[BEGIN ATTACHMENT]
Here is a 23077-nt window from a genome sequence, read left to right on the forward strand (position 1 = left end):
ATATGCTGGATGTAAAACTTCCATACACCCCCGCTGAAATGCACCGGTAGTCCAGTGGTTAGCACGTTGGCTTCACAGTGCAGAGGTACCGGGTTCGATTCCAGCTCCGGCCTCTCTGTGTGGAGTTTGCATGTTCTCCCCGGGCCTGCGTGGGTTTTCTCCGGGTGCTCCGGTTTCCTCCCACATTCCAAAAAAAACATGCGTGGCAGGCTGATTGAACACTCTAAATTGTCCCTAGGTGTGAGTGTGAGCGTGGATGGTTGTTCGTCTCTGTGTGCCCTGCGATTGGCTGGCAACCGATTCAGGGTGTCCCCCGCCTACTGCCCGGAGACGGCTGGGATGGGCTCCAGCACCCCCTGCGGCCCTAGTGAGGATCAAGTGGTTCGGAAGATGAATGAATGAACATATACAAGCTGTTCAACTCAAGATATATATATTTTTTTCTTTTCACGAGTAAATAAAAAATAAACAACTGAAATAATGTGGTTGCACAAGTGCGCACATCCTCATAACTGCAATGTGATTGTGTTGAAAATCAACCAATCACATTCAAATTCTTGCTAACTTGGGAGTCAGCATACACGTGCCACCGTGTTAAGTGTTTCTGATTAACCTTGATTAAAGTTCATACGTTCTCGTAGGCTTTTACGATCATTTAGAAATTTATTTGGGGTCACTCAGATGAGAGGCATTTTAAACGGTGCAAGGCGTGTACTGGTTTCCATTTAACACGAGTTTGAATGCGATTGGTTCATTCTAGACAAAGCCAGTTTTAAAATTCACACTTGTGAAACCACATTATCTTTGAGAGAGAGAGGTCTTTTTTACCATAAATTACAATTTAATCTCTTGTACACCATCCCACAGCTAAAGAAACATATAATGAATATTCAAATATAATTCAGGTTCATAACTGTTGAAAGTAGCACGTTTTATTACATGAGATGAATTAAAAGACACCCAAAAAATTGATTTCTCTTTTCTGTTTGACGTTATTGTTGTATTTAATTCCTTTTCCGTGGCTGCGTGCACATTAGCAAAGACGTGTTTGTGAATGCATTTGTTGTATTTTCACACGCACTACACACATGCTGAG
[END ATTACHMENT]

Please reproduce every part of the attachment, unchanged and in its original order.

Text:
Here is a 23077-nt window from a genome sequence, read left to right on the forward strand (position 1 = left end):
ATATGCTGGATGTAAAACTTCCATACACCCCCGCTGAAATGCACCGGTAGTCCAGTGGTTAGCACGTTGGCTTCACAGTGCAGAGGTACCGGGTTCGATTCCAGCTCCGGCCTCTCTGTGTGGAGTTTGCATGTTCTCCCCGGGCCTGCGTGGGTTTTCTCCGGGTGCTCCGGTTTCCTCCCACATTCCAAAAAAAACATGCGTGGCAGGCTGATTGAACACTCTAAATTGTCCCTAGGTGTGAGTGTGAGCGTGGATGGTTGTTCGTCTCTGTGTGCCCTGCGATTGGCTGGCAACCGATTCAGGGTGTCCCCCGCCTACTGCCCGGAGACGGCTGGGATGGGCTCCAGCACCCCCTGCGGCCCTAGTGAGGATCAAGTGGTTCGGAAGATGAATGAATGAACATATACAAGCTGTTCAACTCAAGATATATATATTTTTTTCTTTTCACGAGTAAATAAAAAATAAACAACTGAAATAATGTGGTTGCACAAGTGCGCACATCCTCATAACTGCAATGTGATTGTGTTGAAAATCAACCAATCACATTCAAATTCTTGCTAACTTGGGAGTCAGCATACACGTGCCACCGTGTTAAGTGTTTCTGATTAACCTTGATTAAAGTTCATACGTTCTCGTAGGCTTTTACGATCATTTAGAAATTTATTTGGGGTCACTCAGATGAGAGGCATTTTAAACGGTGCAAGGCGTGTACTGGTTTCCATTTAACACGAGTTTGAATGCGATTGGTTCATTCTAGACAAAGCCAGTTTTAAAATTCACACTTGTGAAACCACATTATCTTTGAGAGAGAGAGGTCTTTTTTACCATAAATTACAATTTAATCTCTTGTACACCATCCCACAGCTAAAGAAACATATAATGAATATTCAAATATAATTCAGGTTCATAACTGTTGAAAGTAGCACGTTTTATTACATGAGATGAATTAAAAGACACCCAAAAAATTGATTTCTCTTTTCTGTTTGACGTTATTGTTGTATTTAATTCCTTTTCCGTGGCTGCGTGCACATTAGCAAAGACGTGTTTGTGAATGCATTTGTTGTATTTTCACACGCACTACACACATGCTGAG